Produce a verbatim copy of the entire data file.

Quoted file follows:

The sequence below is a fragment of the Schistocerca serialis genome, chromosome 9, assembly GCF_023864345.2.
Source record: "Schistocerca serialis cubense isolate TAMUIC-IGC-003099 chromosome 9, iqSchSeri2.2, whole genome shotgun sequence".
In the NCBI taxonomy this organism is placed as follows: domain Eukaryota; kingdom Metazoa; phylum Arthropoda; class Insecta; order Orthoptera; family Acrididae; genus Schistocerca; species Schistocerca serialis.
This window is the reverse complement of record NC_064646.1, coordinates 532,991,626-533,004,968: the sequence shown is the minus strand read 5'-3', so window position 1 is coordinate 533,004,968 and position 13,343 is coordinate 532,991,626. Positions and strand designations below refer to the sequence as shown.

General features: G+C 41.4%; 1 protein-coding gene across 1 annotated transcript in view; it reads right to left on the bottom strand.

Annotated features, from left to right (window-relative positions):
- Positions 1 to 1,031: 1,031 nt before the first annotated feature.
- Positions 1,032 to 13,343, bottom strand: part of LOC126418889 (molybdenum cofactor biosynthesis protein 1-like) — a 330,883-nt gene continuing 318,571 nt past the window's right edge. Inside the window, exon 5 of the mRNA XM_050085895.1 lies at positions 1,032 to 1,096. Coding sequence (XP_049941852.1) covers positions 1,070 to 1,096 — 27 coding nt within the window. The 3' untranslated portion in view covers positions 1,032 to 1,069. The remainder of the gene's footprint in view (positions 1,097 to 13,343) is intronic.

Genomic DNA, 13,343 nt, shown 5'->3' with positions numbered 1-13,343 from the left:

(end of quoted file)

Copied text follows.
The sequence below is a fragment of the Schistocerca serialis genome, chromosome 9, assembly GCF_023864345.2.
Source record: "Schistocerca serialis cubense isolate TAMUIC-IGC-003099 chromosome 9, iqSchSeri2.2, whole genome shotgun sequence".
In the NCBI taxonomy this organism is placed as follows: domain Eukaryota; kingdom Metazoa; phylum Arthropoda; class Insecta; order Orthoptera; family Acrididae; genus Schistocerca; species Schistocerca serialis.
This window is the reverse complement of record NC_064646.1, coordinates 532,991,626-533,004,968: the sequence shown is the minus strand read 5'-3', so window position 1 is coordinate 533,004,968 and position 13,343 is coordinate 532,991,626. Positions and strand designations below refer to the sequence as shown.

General features: G+C 41.4%; 1 protein-coding gene across 1 annotated transcript in view; it reads right to left on the bottom strand.

Annotated features, from left to right (window-relative positions):
- Positions 1 to 1,031: 1,031 nt before the first annotated feature.
- Positions 1,032 to 13,343, bottom strand: part of LOC126418889 (molybdenum cofactor biosynthesis protein 1-like) — a 330,883-nt gene continuing 318,571 nt past the window's right edge. Inside the window, exon 5 of the mRNA XM_050085895.1 lies at positions 1,032 to 1,096. Coding sequence (XP_049941852.1) covers positions 1,070 to 1,096 — 27 coding nt within the window. The 3' untranslated portion in view covers positions 1,032 to 1,069. The remainder of the gene's footprint in view (positions 1,097 to 13,343) is intronic.

Genomic DNA, 13,343 nt, shown 5'->3' with positions numbered 1-13,343 from the left: